Tiered roof of Wat Mai

From Buddist Lent to an animist Baci ceremony

Luang Prabang is a UNESCO World Heritage Site for good reason. The town boasts a copious number of old colonial buildings many of which have balconies and brightly painted shutters adorning them.

Buddha inside Wat Aham
Buddha inside Wat Aham

There is an abundance of intricately decorated and gilded temples with one on almost every street corner. Some portray paintings of Buddha and his teachings on their entrance and inside walls whilst others are plain. Their affluence varies, and I have enjoyed exploring the different ones when I can find them open! This has proved challenging. In this season, apart from those such as Wat Xieng Thong, Wat Mai and Wat Visoun for which you have to pay an entry fee, the others only seem to be open when the monks are meditating.

The central city is on a peninsula between the Mekong and Nam Khan rivers. It is bisected at a crossroads, on one side of which are the tourist shops and restaurants and on the other the quieter area where the ex-pats frequent the cafes. At the end of the peninsula is Wat Xieng Thong with its roof enhanced with bright emerald. My guest house is located on the Mekong at the quiet end. There is one other road, Middle Road, that runs between the Main Street and the Mekong. During early morning alms giving, or Sai Bat, the monks and novices walk in silence from Wat Xieng Thong, along Main Street and returning on Middle Road. There are notices at all the temples advising tourists how to behave at alms giving. Unfortunately, the advice is not always heeded.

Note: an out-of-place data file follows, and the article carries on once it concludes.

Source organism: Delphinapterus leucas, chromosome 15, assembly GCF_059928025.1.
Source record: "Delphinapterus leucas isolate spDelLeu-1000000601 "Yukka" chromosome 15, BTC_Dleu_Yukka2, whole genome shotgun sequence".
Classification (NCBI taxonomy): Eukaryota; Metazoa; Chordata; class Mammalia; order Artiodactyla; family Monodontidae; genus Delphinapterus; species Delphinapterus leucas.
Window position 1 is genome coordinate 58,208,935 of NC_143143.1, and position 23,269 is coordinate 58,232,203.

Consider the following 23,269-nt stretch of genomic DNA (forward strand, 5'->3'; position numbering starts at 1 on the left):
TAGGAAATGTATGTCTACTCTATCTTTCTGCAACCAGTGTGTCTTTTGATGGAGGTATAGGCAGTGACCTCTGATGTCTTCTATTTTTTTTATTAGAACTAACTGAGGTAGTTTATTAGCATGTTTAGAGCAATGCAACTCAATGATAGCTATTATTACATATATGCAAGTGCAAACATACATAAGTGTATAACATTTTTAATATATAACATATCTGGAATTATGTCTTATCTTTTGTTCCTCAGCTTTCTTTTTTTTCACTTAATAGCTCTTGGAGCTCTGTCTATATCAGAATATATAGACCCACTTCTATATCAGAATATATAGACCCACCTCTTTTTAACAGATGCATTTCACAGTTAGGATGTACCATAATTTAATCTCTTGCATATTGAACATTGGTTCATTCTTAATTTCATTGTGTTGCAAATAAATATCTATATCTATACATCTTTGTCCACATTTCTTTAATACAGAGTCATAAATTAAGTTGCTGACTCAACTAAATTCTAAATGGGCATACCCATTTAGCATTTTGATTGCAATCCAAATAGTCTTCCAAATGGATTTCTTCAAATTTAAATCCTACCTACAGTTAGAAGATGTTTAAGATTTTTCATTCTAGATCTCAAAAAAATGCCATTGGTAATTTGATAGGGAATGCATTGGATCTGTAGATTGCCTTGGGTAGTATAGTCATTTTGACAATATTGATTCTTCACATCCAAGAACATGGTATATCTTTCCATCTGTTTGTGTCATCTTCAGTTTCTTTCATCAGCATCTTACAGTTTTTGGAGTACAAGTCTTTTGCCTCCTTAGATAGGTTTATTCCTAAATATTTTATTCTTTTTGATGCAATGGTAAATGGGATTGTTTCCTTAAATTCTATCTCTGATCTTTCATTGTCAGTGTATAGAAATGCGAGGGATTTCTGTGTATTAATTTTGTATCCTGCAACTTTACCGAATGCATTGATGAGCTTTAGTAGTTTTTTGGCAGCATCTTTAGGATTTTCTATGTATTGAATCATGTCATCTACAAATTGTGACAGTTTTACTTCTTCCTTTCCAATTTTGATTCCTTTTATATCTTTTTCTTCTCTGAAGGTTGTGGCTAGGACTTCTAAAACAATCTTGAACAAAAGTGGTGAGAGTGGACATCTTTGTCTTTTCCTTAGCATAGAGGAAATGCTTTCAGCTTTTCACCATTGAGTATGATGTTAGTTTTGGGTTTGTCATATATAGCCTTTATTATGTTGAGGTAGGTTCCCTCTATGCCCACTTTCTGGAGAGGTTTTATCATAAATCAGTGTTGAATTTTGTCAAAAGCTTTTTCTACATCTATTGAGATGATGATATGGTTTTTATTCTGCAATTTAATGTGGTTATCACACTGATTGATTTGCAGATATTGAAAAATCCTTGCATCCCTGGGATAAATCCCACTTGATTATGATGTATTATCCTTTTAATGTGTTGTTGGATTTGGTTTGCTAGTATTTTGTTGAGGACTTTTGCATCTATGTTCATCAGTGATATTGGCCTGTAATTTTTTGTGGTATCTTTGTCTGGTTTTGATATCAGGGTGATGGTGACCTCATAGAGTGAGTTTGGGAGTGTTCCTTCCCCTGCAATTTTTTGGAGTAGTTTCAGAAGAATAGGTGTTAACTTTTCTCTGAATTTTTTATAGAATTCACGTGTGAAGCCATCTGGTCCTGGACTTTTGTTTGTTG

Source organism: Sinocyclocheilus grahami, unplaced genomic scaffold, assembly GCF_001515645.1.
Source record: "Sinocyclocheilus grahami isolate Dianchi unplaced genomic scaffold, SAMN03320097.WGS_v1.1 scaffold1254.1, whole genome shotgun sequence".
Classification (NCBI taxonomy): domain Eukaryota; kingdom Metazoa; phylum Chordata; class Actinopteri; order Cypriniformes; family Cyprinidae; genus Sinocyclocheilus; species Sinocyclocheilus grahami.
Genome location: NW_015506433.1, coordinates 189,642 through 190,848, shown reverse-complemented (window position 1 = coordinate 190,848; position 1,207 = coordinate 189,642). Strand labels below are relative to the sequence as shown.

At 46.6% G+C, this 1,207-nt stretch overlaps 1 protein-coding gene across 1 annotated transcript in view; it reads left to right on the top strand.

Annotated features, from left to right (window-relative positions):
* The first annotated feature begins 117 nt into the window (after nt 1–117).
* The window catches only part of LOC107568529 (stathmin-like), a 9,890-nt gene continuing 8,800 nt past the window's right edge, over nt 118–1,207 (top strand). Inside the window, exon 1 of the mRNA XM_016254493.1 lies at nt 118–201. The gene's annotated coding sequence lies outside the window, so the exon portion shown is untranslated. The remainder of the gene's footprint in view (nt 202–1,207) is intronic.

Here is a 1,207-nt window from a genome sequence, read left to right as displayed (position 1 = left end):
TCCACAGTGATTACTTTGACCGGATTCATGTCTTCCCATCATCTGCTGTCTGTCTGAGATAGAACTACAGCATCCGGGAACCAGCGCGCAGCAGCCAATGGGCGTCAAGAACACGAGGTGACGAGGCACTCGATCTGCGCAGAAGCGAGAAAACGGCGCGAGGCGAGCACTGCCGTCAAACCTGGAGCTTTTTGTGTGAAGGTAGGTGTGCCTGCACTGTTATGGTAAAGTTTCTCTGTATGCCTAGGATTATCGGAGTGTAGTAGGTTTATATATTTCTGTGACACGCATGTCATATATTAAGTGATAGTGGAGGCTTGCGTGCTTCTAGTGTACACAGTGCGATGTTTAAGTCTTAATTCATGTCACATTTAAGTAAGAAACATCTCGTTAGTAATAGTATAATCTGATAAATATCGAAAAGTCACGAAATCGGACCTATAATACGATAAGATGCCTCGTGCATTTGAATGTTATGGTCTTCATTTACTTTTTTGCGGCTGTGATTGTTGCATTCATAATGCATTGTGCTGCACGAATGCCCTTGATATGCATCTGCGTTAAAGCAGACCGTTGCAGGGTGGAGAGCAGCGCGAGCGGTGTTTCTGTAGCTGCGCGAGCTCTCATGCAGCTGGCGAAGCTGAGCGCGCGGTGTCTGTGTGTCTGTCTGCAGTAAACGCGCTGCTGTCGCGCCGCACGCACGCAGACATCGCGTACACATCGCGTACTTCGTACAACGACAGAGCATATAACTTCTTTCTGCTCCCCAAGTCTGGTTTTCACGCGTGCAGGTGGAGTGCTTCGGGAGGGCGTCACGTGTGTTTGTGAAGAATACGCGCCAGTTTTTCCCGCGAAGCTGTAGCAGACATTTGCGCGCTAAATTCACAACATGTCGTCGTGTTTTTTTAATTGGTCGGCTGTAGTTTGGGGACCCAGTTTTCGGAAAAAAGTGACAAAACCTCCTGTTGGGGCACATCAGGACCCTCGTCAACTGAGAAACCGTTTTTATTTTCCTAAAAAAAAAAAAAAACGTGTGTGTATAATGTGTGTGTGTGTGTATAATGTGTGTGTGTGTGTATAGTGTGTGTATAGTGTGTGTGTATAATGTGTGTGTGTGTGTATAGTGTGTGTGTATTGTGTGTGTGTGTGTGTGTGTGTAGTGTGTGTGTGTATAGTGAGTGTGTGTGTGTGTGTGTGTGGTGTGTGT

With so many temples, it is common to see groups of monks and novices meandering through the streets and their bright orange robes hanging out to dry next to their dormitories. The Monk school is near The Little House and the novices often walk past in two’s and three’s, many holding umbrellas aloft to shade them from the sun. This is essential after they have shaved their heads at Full Moon and Half Moon. I have also noticed them at the stalls purchasing drinks and sweets. I don’t suppose Coke is on the menu in the monasteries! One day when I was walking back from The Little House, I passed a single file of novices, carrying swag bags over their shoulders, trailing behind a monk. Someone told me they may have been going for Vipassana “in the woods” which they do for the whole of Lent, taking minimal possessions.

Ladies on the way to the temple
Ladies on the way to the temple

Earlier this week, I had observed, from my balcony, more people than usual dressed in their temple clothes, clutching silver or gold containers full of offerings (as I discovered.) What was happening? It was the start of Buddhist Lent which lasts for three months. The dress code for the temples is no bare shoulders and knees covered. I wear sleeveless dresses in the heat so am always conscious of my clothes when visiting them. Ladies wear traditional sinhs which come in a multitude of patterns and various degrees of quality. They always wear blouses, often white or cream. Both men and women wear a sash over their shoulders which must be tied precisely. This is standard dress, not just for temples, but for anybody working for the Government or attending official functions. ‘Falangs’ or foreigners working here who wear the sinhs find them hot and uncomfortable. I have yet to try one although as the girls at The Little House have been learning to make one this week, I may attempt to sew one myself.